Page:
LeCroy 12-bit DSOs boost performance, match 8-bit pricing
Dan Strassberg - October 22, 2012When LeCroy (now Teledyne LeCroy) announced its 12-bit-resolution HRO (high-resolution oscilloscope) line approximately 18 months ago, the company knew that, as useful and innovative as the instruments were, their pricing would consign them to niche markets, such as work on switch-mode power supplies. So the company’s engineers returned to their lab benches to develop a cost-centric design that would deliver 12-bit resolution (15 bits with the built-in extended-resolution mode) but would compromise neither product features nor quality and could compete on price with instruments having industry-standard 8-bit resolution.
The result is a new line, the HDO (high-definition oscilloscope) family, which not only meets (and in several cases, beats) the pricing of competitors’ equivalent-bandwidth 8-bit models but that also increases the bandwidth of its two top-of-the-line models by more than 50% to 1 GHz. Maximum real-time sampling rate is 2.5 GHz (versus 2 GHz in the HROs). At the lowest price point, LeCroy has added 200-MHz-bandwidth units.
The HDO design sacrifices only one HRO feature—the pivoting screen, which allowed users to trade screen width for screen height. The new screen is a 12.1-in. diagonal, 800-by-1200 pixel, multi-touch-capable unit, which permits software upgrades that will enable the use of gestures, such as pinching, to adjust the size of displayed waveforms. Primarily by reducing the cabinet depth, the new models cut the occupied bench area almost in half.
Using the FFT-based spectrum-analysis capability, instruments in the HDO 6000 family (and optionally, those in the lower priced HDO 4000 family) can graphically display how RF spectra vary with time. The blue trace at the top shows a spectral peak whose center frequency varies sinusoidally.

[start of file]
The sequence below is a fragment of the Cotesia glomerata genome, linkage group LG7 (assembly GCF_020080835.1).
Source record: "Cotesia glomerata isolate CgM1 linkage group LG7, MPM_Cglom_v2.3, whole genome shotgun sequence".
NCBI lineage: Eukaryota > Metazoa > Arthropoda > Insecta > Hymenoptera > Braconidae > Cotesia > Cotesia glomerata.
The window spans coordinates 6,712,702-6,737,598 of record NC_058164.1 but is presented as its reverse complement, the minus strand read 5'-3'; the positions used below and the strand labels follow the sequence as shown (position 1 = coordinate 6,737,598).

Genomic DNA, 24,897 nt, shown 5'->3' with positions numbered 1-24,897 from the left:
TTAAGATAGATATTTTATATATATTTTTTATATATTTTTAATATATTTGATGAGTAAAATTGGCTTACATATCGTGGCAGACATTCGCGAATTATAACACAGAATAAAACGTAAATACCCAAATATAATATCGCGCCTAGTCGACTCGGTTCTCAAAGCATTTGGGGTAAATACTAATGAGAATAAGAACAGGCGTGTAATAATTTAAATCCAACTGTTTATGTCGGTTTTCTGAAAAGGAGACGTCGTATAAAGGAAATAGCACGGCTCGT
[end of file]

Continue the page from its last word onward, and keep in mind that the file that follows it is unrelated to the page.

LeCroy’s engineers have also improved the 12-bit scopes’ FFT-based spectrum-analysis capability. According to LeCroy, though covering much less bandwidth than do the spectrum-analysis capabilities of Tektronix’s MDOs (multi-domain oscilloscopes), LeCroy’s spectrum analysis is unmatched in competitive units and is included in the prices of the three-model HDO 6000-series. Spectrum analysis is a $2000 option on the lower-priced six-model HDO 4000 series.
Another unusual feature is the input amplifier, which lets you suppress large dc offsets (as much as +/-400V depending on the voltage range). Hence, without invoking ac coupling, you can use the scope’s full resolution to examine the time-varying portion of signals that consist of low-amplitude ac superimposed on high-amplitude dc.
Base US prices for HDO 4000 units with bandwidths of 200 and 350 MHz range from $9000 to $13,500. Models having two and four channels are available. HDO 4000 units with bandwidths of 500-MHz and 1-GHz are also available, but only with four channels. The 1-GHz unit costs $16,400. The HDO 4000-series interleaved mode doubles the acquisition memory depth but not the sampling rate. Standard memory depth is 12.5M samples per channel without interleaving and 25M samples with interleaving. Increased memory depth, to 25/50M samples, is optional.
All HDO 6000 units (bandwidths of 350 MHz, 500 MHz and 1 GHz) have four channels. Base US prices range from $14,900 to $19,900. Standard memory depth is 50M samples/channel. Memory interleaving is not offered. Optionally, you can increase the memory depth to 100M or 250M samples/channel.
More Information http://teledynelecroy.com